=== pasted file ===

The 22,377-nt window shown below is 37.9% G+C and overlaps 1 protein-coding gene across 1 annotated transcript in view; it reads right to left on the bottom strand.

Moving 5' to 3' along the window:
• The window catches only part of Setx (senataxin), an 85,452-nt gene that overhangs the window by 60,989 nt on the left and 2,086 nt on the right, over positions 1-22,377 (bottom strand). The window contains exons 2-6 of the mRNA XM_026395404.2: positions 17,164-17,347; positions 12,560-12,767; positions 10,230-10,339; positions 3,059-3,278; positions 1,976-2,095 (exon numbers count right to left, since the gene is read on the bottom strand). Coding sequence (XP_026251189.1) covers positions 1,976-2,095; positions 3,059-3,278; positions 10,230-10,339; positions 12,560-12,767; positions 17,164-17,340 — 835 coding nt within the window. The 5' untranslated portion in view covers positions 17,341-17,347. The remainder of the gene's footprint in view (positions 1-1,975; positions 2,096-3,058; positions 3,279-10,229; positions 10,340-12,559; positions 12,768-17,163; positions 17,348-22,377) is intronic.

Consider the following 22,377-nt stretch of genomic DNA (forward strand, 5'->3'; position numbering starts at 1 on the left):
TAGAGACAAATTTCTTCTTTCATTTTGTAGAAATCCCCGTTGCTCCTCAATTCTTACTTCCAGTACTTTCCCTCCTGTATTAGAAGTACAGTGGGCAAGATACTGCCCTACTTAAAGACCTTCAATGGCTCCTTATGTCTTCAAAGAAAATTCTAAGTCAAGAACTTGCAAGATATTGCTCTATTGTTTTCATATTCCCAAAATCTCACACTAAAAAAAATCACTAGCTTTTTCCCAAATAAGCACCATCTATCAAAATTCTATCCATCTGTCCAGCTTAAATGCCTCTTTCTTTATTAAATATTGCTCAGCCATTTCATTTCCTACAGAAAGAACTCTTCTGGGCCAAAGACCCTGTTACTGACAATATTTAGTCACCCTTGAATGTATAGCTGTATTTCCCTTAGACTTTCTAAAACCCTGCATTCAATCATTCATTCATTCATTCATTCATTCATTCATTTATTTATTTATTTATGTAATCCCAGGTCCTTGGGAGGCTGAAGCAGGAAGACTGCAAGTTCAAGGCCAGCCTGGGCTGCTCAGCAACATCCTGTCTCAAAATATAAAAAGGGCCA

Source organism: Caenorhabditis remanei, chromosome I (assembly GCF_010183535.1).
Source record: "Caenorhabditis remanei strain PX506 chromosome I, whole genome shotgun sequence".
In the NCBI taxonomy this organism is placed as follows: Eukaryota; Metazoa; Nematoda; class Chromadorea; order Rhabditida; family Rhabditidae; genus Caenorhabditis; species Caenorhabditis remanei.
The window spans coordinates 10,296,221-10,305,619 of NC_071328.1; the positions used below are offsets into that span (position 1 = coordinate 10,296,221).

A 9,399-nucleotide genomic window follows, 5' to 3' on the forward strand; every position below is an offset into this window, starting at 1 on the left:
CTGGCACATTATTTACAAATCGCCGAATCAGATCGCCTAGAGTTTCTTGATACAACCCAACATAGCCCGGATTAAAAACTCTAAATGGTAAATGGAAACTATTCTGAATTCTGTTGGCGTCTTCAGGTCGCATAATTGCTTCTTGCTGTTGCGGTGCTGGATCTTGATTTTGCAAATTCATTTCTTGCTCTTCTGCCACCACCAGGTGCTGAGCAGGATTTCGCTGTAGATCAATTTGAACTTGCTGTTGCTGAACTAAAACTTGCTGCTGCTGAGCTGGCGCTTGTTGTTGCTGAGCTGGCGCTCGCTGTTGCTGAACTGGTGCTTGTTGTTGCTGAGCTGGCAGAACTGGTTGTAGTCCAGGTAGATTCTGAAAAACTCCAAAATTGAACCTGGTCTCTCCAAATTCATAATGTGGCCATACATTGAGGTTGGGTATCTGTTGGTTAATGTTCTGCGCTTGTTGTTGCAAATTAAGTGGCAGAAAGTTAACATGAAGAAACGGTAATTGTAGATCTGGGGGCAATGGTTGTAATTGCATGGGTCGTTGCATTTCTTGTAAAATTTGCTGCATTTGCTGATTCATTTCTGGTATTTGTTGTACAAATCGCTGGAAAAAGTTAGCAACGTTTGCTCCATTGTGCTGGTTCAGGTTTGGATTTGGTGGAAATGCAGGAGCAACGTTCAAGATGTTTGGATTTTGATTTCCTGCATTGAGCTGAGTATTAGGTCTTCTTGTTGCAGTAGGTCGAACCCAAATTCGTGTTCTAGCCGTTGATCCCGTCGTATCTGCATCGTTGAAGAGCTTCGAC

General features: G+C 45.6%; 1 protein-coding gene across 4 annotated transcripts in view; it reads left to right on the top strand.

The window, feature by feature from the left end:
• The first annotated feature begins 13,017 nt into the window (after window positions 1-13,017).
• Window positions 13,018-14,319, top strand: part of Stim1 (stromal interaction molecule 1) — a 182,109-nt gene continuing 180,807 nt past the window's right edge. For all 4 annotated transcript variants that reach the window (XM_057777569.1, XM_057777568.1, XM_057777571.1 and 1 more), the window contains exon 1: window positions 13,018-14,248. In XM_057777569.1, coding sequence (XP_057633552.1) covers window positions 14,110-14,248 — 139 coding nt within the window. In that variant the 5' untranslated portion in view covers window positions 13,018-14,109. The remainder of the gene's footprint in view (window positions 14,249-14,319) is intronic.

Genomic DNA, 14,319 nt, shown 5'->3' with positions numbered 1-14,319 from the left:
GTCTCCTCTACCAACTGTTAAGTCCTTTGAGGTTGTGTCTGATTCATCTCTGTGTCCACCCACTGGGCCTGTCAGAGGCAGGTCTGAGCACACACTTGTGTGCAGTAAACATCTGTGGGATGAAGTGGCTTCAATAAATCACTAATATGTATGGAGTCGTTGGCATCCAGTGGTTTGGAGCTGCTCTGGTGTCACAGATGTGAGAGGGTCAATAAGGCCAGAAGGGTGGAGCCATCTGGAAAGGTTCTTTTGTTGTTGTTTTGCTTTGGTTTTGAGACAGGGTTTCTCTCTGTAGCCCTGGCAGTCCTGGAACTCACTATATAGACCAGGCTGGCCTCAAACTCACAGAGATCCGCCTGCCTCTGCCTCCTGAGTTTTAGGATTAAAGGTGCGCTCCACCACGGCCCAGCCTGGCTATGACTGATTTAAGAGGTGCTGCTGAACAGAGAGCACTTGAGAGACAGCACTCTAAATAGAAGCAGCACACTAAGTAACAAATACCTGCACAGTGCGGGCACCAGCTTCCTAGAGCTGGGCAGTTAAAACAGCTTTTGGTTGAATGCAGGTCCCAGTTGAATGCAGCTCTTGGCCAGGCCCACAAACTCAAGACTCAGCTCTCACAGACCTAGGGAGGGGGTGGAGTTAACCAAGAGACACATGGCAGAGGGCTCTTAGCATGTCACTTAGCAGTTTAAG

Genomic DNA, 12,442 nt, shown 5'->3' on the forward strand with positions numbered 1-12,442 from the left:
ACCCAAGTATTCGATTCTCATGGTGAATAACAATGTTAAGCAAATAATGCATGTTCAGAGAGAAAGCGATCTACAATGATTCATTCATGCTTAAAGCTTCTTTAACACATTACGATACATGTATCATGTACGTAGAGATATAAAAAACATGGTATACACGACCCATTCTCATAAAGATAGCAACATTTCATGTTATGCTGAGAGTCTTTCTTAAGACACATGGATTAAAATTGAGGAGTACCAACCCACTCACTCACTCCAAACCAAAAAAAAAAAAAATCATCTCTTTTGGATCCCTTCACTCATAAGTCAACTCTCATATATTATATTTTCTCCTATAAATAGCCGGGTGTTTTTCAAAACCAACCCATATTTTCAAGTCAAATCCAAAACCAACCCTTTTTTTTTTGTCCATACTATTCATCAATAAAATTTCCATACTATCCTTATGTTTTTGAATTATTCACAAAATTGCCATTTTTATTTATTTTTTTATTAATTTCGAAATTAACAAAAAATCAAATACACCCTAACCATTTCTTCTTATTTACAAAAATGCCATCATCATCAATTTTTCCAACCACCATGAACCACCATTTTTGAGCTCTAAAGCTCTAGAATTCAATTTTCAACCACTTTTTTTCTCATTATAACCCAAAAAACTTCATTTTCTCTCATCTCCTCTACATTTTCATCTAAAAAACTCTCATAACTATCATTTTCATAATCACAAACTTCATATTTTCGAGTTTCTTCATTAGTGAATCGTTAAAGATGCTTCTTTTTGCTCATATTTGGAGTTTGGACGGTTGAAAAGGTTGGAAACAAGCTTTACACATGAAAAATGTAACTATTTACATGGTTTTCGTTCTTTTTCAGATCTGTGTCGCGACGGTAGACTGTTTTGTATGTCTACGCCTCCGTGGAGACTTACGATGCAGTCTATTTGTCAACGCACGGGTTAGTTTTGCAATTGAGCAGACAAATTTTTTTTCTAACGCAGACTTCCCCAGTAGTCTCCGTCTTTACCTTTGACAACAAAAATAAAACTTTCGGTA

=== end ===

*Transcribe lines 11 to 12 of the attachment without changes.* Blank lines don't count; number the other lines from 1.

CTGGCACATTATTTACAAATCGCCGAATCAGATCGCCTAGAGTTTCTTGATACAACCCAACATAGCCCGGATTAAAAACTCTAAATGGTAAATGGAAACTATTCTGAATTCTGTTGGCGTCTTCAGGTCGCATAATTGCTTCTTGCTGTTGCGGTGCTGGATCTTGATTTTGCAAATTCATTTCTTGCTCTTCTGCCACCACCAGGTGCTGAGCAGGATTTCGCTGTAGATCAATTTGAACTTGCTGTTGCTGAACTAAAACTTGCTGCTGCTGAGCTGGCGCTTGTTGTTGCTGAGCTGGCGCTCGCTGTTGCTGAACTGGTGCTTGTTGTTGCTGAGCTGGCAGAACTGGTTGTAGTCCAGGTAGATTCTGAAAAACTCCAAAATTGAACCTGGTCTCTCCAAATTCATAATGTGGCCATACATTGAGGTTGGGTATCTGTTGGTTAATGTTCTGCGCTTGTTGTTGCAAATTAAGTGGCAGAAAGTTAACATGAAGAAACGGTAATTGTAGATCTGGGGGCAATGGTTGTAATTGCATGGGTCGTTGCATTTCTTGTAAAATTTGCTGCATTTGCTGATTCATTTCTGGTATTTGTTGTACAAATCGCTGGAAAAAGTTAGCAACGTTTGCTCCATTGTGCTGGTTCAGGTTTGGATTTGGTGGAAATGCAGGAGCAACGTTCAAGATGTTTGGATTTTGATTTCCTGCATTGAGCTGAGTATTAGGTCTTCTTGTTGCAGTAGGTCGAACCCAAATTCGTGTTCTAGCCGTTGATCCCGTCGTATCTGCATCGTTGAAGAGCTTCGAC

General features: G+C 45.6%; 1 protein-coding gene across 4 annotated transcripts in view; it reads left to right on the top strand.